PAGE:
Find the nearest Landscapes & Nature in Penwith Peninsula
Our Landscape and Nature category brings all Coast Radar’s Penwith Peninsula listings related to looking for something to do or a place to visit together where they offer some form of the countryside or coast path based activity.
Finding the best things to see and do on a Penwith Peninsula Cornwall day out with your family or friends is easy – simply explore the countryside or coast path activity links below, hit the jump to my location button or use the search bar to plan your next Penwith Peninsula activity.
- Land’s End is the most south westerly point of mainland Britain on the Penwith peninsula, a unique location with beautiful scenery. Land’s End has a particular resonance because it is often used to suggest distance. Land’s End to John o’ Groats in Scotland is a distance of 838 miles (1,349 km) by road and defines the length of races, walks or charitable events. Explore the location; stand on the First and Last Point and take in the spectacular views; visit the historic buildings of the First and Last House and Penwith House; or wander around the West Country Shopping Village. In addition to this you have family entertainment of our five fantastic attractions which include a 4D Film Experience. Any visit to Lands End would not be complete without a photograph at the famous Signpost.
- Seal Island is the largest island in The Carracks, a group of small rocky inshore islands 200m offshore and around 6km from St Ives. The island gets its name as it’s the home to a colony of Grey Atlantic seals. You have two options to see the seals; (1) is by a Seal Island boat trip from St Ives harbour or (2) with a set of binoculars from the coast path.
- Tremenheere Sculpture Gardens is a beautiful sheltered valley near Penzance, surrounded by woods, streams and dramatic 22-acre exotic and sub-tropical garden. The gardens provide the perfect backdrop to art, with internationally renowned artists creating permanent works, all harmonising with their garden setting. Facilities include a cafe, design shop, toilets, car parking and well-behaved dogs are welcome on a lead throughout the gardens. Unfortunately, due to the steep nature of the valley, access to the gardens is severely limited for those with physical disabilities and is unsuitable for mobility scooters, wheelchair users and prams.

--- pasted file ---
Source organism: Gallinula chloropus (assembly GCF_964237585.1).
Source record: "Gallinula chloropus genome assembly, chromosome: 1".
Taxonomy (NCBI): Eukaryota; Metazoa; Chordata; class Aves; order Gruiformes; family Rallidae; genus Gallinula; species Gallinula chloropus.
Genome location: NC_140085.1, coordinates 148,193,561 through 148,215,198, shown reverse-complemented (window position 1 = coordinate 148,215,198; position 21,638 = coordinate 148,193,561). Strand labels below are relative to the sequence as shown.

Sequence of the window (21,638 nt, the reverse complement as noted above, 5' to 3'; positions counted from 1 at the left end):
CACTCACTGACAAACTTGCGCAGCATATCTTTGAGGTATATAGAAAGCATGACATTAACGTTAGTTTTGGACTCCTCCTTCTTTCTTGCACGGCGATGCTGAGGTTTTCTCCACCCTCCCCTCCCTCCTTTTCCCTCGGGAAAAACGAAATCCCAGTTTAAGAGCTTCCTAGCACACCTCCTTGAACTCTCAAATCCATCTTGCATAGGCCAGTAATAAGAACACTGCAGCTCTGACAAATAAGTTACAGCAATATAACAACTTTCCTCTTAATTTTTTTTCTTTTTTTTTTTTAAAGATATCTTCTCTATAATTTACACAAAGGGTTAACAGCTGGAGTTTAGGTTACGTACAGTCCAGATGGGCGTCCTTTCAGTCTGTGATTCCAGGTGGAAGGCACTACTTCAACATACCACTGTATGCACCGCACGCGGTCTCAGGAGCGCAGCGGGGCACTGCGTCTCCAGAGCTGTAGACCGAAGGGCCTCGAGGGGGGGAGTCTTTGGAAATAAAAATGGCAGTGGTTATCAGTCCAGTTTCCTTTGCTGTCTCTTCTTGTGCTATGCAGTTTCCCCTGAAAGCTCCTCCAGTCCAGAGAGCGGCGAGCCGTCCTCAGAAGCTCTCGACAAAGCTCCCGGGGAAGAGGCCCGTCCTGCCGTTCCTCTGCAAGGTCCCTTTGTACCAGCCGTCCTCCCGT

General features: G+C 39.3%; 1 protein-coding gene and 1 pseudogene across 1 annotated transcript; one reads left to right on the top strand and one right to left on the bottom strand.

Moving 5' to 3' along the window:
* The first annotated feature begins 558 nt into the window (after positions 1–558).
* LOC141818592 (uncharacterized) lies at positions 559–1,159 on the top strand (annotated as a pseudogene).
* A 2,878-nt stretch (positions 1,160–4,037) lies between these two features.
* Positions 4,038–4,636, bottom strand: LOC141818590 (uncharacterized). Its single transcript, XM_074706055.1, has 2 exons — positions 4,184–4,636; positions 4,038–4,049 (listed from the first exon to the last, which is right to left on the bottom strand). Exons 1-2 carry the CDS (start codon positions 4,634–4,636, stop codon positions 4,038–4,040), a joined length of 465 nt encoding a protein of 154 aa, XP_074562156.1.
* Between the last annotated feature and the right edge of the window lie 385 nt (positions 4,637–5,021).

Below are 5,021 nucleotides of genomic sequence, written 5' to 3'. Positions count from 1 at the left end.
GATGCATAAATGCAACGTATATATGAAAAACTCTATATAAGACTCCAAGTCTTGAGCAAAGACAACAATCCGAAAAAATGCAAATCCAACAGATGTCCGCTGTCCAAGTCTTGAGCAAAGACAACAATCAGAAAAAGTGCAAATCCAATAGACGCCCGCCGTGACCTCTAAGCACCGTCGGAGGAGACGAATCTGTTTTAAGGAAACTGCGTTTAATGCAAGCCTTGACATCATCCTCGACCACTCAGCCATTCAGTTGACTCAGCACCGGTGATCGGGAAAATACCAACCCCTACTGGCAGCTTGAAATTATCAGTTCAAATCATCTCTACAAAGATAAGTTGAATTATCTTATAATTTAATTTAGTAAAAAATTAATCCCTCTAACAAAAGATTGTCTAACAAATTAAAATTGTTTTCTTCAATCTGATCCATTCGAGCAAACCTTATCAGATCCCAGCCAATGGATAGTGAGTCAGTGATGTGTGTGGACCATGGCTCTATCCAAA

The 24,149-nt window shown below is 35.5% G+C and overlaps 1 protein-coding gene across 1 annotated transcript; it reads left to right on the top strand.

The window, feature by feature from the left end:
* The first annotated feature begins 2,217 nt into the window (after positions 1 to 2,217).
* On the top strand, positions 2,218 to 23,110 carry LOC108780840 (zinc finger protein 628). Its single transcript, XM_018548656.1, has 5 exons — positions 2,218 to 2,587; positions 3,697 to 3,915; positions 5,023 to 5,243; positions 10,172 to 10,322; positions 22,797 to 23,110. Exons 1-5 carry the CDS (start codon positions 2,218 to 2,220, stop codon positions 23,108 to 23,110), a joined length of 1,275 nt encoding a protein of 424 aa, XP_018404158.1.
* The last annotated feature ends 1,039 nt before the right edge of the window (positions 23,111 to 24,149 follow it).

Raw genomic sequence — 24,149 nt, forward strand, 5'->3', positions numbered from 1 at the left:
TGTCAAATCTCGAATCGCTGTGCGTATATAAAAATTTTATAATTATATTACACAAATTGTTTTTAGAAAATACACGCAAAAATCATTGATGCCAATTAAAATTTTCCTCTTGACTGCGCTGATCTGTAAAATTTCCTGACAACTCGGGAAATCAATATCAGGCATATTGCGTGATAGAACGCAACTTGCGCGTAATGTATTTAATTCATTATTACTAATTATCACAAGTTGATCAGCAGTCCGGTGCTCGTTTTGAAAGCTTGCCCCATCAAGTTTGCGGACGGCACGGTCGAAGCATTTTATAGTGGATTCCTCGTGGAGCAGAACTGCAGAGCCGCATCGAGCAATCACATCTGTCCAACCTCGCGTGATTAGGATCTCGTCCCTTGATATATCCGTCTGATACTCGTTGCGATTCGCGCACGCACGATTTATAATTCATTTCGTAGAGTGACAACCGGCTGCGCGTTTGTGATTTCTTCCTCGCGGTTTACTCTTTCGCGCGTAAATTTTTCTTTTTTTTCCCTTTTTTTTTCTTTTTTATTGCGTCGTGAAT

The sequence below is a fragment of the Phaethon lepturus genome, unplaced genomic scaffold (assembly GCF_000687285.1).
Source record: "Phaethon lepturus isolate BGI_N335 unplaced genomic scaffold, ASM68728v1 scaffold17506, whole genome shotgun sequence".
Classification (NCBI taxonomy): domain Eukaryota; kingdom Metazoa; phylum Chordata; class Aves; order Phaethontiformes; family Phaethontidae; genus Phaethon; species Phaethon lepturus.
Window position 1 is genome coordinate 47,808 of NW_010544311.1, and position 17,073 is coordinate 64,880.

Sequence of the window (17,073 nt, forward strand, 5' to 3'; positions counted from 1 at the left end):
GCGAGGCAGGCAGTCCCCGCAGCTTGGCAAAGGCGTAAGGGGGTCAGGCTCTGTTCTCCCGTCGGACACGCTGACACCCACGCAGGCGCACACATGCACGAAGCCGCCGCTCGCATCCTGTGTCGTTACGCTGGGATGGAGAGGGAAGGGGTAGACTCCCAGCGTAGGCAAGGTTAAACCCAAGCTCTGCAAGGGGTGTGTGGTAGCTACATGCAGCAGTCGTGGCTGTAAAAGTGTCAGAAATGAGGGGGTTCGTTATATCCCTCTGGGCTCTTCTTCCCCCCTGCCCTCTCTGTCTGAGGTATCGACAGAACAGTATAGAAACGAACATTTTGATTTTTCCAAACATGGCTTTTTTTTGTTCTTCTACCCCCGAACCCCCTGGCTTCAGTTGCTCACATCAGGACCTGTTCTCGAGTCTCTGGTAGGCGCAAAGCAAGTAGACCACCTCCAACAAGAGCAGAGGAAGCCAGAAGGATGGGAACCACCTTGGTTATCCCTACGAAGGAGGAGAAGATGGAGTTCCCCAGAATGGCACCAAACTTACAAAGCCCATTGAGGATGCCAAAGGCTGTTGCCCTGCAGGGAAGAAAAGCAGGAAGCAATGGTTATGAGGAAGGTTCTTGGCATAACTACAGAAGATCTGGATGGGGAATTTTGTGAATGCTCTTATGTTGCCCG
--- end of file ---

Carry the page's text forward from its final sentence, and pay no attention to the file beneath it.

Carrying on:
- The Minack Theatre is Cornwall’s world famous open-air theatre. The Minack Open Air Theatre was originally constructed in the 1930s by Rowena Cade, who lived on the site. The theatre today has a Rowena Cade Exhibition that tells the tale of how she built the theatre with her own hands and from May to September you can see drama, musicals and opera in this most dramatic of setting. This is not just a theatre but a location and experience that should not be missed.
- St Michael’s Mount, a rocky island crowned with medieval church and castle. One of England’s most famous and dramatic coastal attractions. The oldest surviving buildings date from the 12th century, when a Benedictine priory was founded here. Accessible on foot at low tide across a causeway, at other times it is reached by a short boat trip. The island is managed by the National Trust and includes cafe/restaurant and shop. The gardens have limited opening times as they can’t cope with the large amount of summer visitors, see the National Trust website for more information.
- Cape Cornwall (Cornish: “Pen Kernow”) is a small headland four miles north of Land’s End near the town of St Just. Cape Cornwall was once thought to be the most westerly point in mainland England, however following accurate surveying Land’s End was found to be the most westerly point instead. Cape Cornwall is the approximate point at which Atlantic currents split, either going south up the English Channel or north into the Bristol Channel and the Irish Sea. The Brisons, two offshore rocks, are located approximately one mile southwest of Cape Cornwall and mark the start of the annual swim to Priest’s Cove. Most of the headland is owned by the National Trust and is part of the Cornish Mining World Heritage Site. There is also a National Coastwatch look out on the seaward side.
- Trewidden Garden was originally planted by Thomas Bolitho in the 1850’s. The 15-acre garden incorporates a magnificent collection of over 300 Camellias and Magnolias alongside one of the largest tree fern dells in the Northern Hemisphere and many other attractions. The gardens include a tearoom, plant shop and regular events. Open to the public during the Spring, Summer and beginning of Autumn every year. Dogs are also very welcome to visit the Garden.
- The Logan Rock is an example of a logan or rocking stone. The rock is an eighty ton granite boulder perched on the edge of the cliffs. Finely balanced due to the actions of weathering, and prior to its restoration in 1824 it could be rocked by applying only a little pressure. The name Logan Rock is also applied to the surrounding tip of the headland, as well as the logan stone itself. Cripp’s Cove lies to the east beneath the rock. The headland is also an Iron Age promontory fort called Treryn Dinas, defended by three ramparts. A number of islands are located around the edge of Logan Rock including Great Goular, Horrace, and Seghy.